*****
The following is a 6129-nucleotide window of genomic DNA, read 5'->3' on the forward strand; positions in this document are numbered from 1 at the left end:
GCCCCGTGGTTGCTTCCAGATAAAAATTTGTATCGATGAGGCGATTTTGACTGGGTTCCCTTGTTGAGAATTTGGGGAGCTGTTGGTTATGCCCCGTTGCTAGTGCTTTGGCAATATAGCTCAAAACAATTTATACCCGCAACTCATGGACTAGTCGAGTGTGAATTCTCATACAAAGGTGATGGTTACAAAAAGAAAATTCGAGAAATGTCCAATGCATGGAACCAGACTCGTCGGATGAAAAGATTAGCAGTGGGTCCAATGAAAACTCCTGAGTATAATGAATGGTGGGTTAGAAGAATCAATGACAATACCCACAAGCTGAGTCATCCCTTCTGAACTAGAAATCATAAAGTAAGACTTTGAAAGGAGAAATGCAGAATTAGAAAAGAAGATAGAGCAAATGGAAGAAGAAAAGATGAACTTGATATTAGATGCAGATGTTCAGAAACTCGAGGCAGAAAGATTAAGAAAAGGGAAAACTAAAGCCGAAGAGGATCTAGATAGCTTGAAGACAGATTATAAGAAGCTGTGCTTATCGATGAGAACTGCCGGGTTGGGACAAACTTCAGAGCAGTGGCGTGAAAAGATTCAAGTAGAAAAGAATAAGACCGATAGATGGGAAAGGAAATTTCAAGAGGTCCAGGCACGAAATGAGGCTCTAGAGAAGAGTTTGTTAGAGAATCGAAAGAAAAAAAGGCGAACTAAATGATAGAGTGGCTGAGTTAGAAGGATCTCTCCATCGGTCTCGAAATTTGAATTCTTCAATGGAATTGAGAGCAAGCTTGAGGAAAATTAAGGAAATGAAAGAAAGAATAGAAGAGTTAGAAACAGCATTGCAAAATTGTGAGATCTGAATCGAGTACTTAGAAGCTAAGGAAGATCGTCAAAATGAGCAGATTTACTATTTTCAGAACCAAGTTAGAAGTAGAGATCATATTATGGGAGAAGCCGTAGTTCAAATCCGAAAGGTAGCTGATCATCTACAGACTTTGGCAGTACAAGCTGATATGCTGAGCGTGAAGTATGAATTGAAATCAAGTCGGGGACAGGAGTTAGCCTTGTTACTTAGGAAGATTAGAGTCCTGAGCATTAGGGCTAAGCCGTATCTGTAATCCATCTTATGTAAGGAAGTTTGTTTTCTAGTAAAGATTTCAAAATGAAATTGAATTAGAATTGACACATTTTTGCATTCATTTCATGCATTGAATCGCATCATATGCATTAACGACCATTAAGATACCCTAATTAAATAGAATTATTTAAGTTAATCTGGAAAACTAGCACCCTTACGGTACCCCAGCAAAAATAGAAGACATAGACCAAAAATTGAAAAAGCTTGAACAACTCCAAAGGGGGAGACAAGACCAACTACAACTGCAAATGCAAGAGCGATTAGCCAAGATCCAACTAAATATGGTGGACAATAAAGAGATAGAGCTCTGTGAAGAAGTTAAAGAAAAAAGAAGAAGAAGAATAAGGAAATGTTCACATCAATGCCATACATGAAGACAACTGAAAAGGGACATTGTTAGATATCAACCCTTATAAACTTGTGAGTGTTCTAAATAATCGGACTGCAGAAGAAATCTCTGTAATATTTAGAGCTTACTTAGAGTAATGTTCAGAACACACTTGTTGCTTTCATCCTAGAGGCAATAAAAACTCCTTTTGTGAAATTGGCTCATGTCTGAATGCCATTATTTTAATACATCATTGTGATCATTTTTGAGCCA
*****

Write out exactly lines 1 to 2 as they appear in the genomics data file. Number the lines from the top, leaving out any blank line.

The following is a 6129-nucleotide window of genomic DNA, read 5'->3' on the forward strand; positions in this document are numbered from 1 at the left end:
GCCCCGTGGTTGCTTCCAGATAAAAATTTGTATCGATGAGGCGATTTTGACTGGGTTCCCTTGTTGAGAATTTGGGGAGCTGTTGGTTATGCCCCGTTGCTAGTGCTTTGGCAATATAGCTCAAAACAATTTATACCCGCAACTCATGGACTAGTCGAGTGTGAATTCTCATACAAAGGTGATGGTTACAAAAAGAAAATTCGAGAAATGTCCAATGCATGGAACCAGACTCGTCGGATGAAAAGATTAGCAGTGGGTCCAATGAAAACTCCTGAGTATAATGAATGGTGGGTTAGAAGAATCAATGACAATACCCACAAGCTGAGTCATCCCTTCTGAACTAGAAATCATAAAGTAAGACTTTGAAAGGAGAAATGCAGAATTAGAAAAGAAGATAGAGCAAATGGAAGAAGAAAAGATGAACTTGATATTAGATGCAGATGTTCAGAAACTCGAGGCAGAAAGATTAAGAAAAGGGAAAACTAAAGCCGAAGAGGATCTAGATAGCTTGAAGACAGATTATAAGAAGCTGTGCTTATCGATGAGAACTGCCGGGTTGGGACAAACTTCAGAGCAGTGGCGTGAAAAGATTCAAGTAGAAAAGAATAAGACCGATAGATGGGAAAGGAAATTTCAAGAGGTCCAGGCACGAAATGAGGCTCTAGAGAAGAGTTTGTTAGAGAATCGAAAGAAAAAAAGGCGAACTAAATGATAGAGTGGCTGAGTTAGAAGGATCTCTCCATCGGTCTCGAAATTTGAATTCTTCAATGGAATTGAGAGCAAGCTTGAGGAAAATTAAGGAAATGAAAGAAAGAATAGAAGAGTTAGAAACAGCATTGCAAAATTGTGAGATCTGAATCGAGTACTTAGAAGCTAAGGAAGATCGTCAAAATGAGCAGATTTACTATTTTCAGAACCAAGTTAGAAGTAGAGATCATATTATGGGAGAAGCCGTAGTTCAAATCCGAAAGGTAGCTGATCATCTACAGACTTTGGCAGTACAAGCTGATATGCTGAGCGTGAAGTATGAATTGAAATCAAGTCGGGGACAGGAGTTAGCCTTGTTACTTAGGAAGATTAGAGTCCTGAGCATTAGGGCTAAGCCGTATCTGTAATCCATCTTATGTAAGGAAGTTTGTTTTCTAGTAAAGATTTCAAAATGAAATTGAATTAGAATTGACACATTTTTGCATTCATTTCATGCATTGAATCGCATCATATGCATTAACGACCATTAAGATACCCTAATTAAATAGAATTATTTAAGTTAATCTGGAAAACTAGCACCCTTACGGTACCCCAGCAAAAATAGAAGACATAGACCAAAAATTGAAAAAGCTTGAACAACTCCAAAGGGGGAGACAAGACCAACTACAACTGCAAATGCAAGAGCGATTAGCCAAGATCCAACTAAATATGGTGGACAATAAAGAGATAGAGCTCTGTGAAGAAGTTAAAGAAAAAAGAAGAAGAAGAATAAGGAAATGTTCACATCAATGCCATACATGAAGACAACTGAAAAGGGACATTGTTAGATATCAACCCTTATAAACTTGTGAGTGTTCTAAATAATCGGACTGCAGAAGAAATCTCTGTAATATTTAGAGCTTACTTAGAGTAATGTTCAGAACACACTTGTTGCTTTCATCCTAGAGGCAATAAAAACTCCTTTTGTGAAATTGGCTCATGTCTGAATGCCATTATTTTAATACATCATTGTGATCATTTTTGAGCCA